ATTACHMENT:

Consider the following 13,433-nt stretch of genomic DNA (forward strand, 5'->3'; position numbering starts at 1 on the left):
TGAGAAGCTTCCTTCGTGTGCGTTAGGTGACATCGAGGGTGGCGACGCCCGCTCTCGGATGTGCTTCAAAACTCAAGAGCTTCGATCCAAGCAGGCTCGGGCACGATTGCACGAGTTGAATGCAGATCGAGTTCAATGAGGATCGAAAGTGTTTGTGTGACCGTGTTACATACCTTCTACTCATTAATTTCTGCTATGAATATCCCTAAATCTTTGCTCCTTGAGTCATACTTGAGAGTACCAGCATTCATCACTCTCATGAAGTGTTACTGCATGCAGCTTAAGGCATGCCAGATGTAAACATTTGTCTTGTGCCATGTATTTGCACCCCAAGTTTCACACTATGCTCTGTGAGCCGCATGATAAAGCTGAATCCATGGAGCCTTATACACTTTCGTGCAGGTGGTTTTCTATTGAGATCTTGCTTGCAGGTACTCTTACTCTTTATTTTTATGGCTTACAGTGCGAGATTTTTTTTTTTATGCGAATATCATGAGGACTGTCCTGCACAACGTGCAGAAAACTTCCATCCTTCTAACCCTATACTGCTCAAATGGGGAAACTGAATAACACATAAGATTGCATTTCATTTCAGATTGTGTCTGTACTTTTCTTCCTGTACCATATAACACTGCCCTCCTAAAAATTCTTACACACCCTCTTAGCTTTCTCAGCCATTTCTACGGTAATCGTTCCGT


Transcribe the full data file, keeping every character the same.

Consider the following 13,433-nt stretch of genomic DNA (forward strand, 5'->3'; position numbering starts at 1 on the left):
TGAGAAGCTTCCTTCGTGTGCGTTAGGTGACATCGAGGGTGGCGACGCCCGCTCTCGGATGTGCTTCAAAACTCAAGAGCTTCGATCCAAGCAGGCTCGGGCACGATTGCACGAGTTGAATGCAGATCGAGTTCAATGAGGATCGAAAGTGTTTGTGTGACCGTGTTACATACCTTCTACTCATTAATTTCTGCTATGAATATCCCTAAATCTTTGCTCCTTGAGTCATACTTGAGAGTACCAGCATTCATCACTCTCATGAAGTGTTACTGCATGCAGCTTAAGGCATGCCAGATGTAAACATTTGTCTTGTGCCATGTATTTGCACCCCAAGTTTCACACTATGCTCTGTGAGCCGCATGATAAAGCTGAATCCATGGAGCCTTATACACTTTCGTGCAGGTGGTTTTCTATTGAGATCTTGCTTGCAGGTACTCTTACTCTTTATTTTTATGGCTTACAGTGCGAGATTTTTTTTTTTATGCGAATATCATGAGGACTGTCCTGCACAACGTGCAGAAAACTTCCATCCTTCTAACCCTATACTGCTCAAATGGGGAAACTGAATAACACATAAGATTGCATTTCATTTCAGATTGTGTCTGTACTTTTCTTCCTGTACCATATAACACTGCCCTCCTAAAAATTCTTACACACCCTCTTAGCTTTCTCAGCCATTTCTACGGTAATCGTTCCGT